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Of all the features coming to this September's FIFA 16 soccer game, the most visually apparent one is a giant roster update that includes female players—in the form of ten major national women's soccer teams with accurately rendered players. This development, and the United States' stellar performance in this summer's FIFA Women's World Cup, led to a vocal movement. Suddenly, a thousands-strong petition called for something that's never before appeared on the cover of an annual EA Sports franchise: a woman as the cover star. On Monday, EA Sports responded to Ars' questions about the cover with confirmation of multiple women as FIFA 16 cover stars. In particular, the company identified the women who will co-star with FC Barcelona star player Lionel Messi on North American versions of the game. The American box for FIFA 16 will include US Women's National Team forward Alex Morgan, while the Canadian box will feature their team captain Christine Sinclair. When asked whether this cover star choice was made due to growing public pressure for a woman on the box, an EA Sports rep pointed to the company's announcement, which indicated that women as cover-art stars were being considered "as soon as we knew Women’s National Teams were joining FIFA 16." (We suppose if EA had waited until after the US Women's National Team won the cup, the company might have opted for golden-toed star player Carli Lloyd.) Read 2 remaining paragraphs | Comments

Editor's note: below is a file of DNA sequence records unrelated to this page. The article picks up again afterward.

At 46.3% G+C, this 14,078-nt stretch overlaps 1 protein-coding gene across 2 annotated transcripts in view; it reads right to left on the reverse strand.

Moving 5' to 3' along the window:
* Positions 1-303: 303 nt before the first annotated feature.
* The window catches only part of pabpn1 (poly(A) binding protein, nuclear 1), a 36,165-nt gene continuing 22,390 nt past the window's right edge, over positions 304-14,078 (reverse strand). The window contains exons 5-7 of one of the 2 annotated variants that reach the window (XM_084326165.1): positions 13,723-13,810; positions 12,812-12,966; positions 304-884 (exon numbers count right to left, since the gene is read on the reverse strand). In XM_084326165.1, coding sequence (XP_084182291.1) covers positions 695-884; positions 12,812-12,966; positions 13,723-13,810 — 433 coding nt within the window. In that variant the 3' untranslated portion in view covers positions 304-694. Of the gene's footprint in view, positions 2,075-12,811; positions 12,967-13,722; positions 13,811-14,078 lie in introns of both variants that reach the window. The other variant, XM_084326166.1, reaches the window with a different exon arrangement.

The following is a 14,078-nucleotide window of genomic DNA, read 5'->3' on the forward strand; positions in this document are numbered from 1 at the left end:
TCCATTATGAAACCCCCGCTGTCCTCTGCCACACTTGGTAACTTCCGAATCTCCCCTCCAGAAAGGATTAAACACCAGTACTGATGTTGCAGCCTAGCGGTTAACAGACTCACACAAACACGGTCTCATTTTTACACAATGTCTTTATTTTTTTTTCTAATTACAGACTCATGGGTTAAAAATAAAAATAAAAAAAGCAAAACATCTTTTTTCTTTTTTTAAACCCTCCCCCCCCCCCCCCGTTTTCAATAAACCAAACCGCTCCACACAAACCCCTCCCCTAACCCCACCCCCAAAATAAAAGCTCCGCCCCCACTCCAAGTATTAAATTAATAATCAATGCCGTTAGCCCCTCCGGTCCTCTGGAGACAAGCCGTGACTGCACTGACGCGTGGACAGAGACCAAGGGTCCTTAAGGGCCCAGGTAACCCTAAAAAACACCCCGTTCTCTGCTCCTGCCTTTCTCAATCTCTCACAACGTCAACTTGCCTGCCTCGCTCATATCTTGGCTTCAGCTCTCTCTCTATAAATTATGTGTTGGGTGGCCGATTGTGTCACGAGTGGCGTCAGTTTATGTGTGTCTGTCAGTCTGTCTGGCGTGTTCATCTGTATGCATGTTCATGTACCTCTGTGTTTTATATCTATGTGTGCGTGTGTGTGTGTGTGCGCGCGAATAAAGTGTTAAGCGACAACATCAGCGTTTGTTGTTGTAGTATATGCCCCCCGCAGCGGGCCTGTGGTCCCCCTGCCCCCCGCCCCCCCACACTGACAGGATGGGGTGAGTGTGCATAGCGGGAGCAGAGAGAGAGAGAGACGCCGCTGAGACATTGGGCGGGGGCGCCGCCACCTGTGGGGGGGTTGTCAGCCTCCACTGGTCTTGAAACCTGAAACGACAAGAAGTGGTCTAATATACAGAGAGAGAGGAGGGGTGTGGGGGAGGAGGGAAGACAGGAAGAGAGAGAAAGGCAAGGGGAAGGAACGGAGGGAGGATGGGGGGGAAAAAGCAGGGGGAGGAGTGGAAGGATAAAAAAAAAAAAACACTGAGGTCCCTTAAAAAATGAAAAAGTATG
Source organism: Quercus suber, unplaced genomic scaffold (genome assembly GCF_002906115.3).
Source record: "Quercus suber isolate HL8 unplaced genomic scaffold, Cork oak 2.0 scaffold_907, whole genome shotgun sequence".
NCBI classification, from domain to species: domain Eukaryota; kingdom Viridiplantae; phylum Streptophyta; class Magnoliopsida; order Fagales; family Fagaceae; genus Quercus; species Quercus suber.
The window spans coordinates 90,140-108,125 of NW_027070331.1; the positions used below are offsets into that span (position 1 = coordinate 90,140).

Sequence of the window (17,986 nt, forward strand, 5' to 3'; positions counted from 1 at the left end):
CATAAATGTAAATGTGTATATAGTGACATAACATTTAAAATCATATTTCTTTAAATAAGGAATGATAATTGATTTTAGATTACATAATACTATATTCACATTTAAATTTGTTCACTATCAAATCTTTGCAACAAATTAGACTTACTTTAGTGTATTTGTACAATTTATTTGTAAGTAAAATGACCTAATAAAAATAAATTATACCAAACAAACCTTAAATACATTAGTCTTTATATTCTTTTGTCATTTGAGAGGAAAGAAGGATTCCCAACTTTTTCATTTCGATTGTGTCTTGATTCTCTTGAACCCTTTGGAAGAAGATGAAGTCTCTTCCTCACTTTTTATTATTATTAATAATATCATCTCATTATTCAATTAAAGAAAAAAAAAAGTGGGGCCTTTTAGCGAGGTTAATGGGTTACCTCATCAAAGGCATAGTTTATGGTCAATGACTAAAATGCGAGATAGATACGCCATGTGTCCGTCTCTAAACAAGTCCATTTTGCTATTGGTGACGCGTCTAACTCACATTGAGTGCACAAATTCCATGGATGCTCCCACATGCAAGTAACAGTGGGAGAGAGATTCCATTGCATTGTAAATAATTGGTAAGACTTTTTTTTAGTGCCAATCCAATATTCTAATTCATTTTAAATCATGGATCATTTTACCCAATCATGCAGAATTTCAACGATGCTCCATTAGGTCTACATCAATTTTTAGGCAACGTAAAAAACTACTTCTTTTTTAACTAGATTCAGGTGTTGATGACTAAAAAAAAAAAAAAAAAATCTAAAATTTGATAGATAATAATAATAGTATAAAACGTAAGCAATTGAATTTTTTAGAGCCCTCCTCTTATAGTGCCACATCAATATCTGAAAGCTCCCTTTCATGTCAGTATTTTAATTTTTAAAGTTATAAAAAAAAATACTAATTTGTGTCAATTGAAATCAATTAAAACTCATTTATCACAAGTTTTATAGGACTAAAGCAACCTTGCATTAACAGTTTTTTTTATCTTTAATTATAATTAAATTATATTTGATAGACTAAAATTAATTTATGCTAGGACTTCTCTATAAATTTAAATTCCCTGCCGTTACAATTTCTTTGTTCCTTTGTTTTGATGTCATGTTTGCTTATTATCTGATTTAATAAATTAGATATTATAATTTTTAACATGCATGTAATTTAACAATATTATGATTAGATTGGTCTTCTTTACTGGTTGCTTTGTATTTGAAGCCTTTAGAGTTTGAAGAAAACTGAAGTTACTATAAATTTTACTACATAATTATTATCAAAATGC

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Aram Pan, a photographer from Singapore, has been traveling through North Korea and recording the experience with a 360-degree video camera as part of his DPRK 360 project—an attempt to give the outside world a better idea of what life inside the Democratic People's Republic of Korea is really like. But earlier this month, he snapped a photo that highlights an aspect of North Korean life that simply wandering around the country wouldn't have revealed. You don't need a search engine to find websites in North Korea, apparently—because all of them fit on a poster. Apparently, no Domain Name Service is required in the DPRK. Instead, all these sites are listed by their private IP addresses on the country's private intranet. Martyn Williams, a senior correspondent for IDG News Service, provided an analysis of the poster in his North Korea Tech blog, noting that while DNS appears to be in use within North Korea ("The North Korean Samjiyon tablet PC had several default bookmarks in its Web browser that used domain names," Williams writes) its availability is likely limited. In most photos of North Koreans using computers in schools and libraries, the addresses in browser windows use numeric IP addresses. (See Williams' post for a full translation of the table on the poster). This might be because existing DNS servers in North Korea don't support the Unicode domain names that would allow users to type them in Korean. "If you don't have have much experience with the roman alphabet and a computer keyboard, typing a short string of numbers is probably easier," Williams noted. Read 1 remaining paragraphs | Comments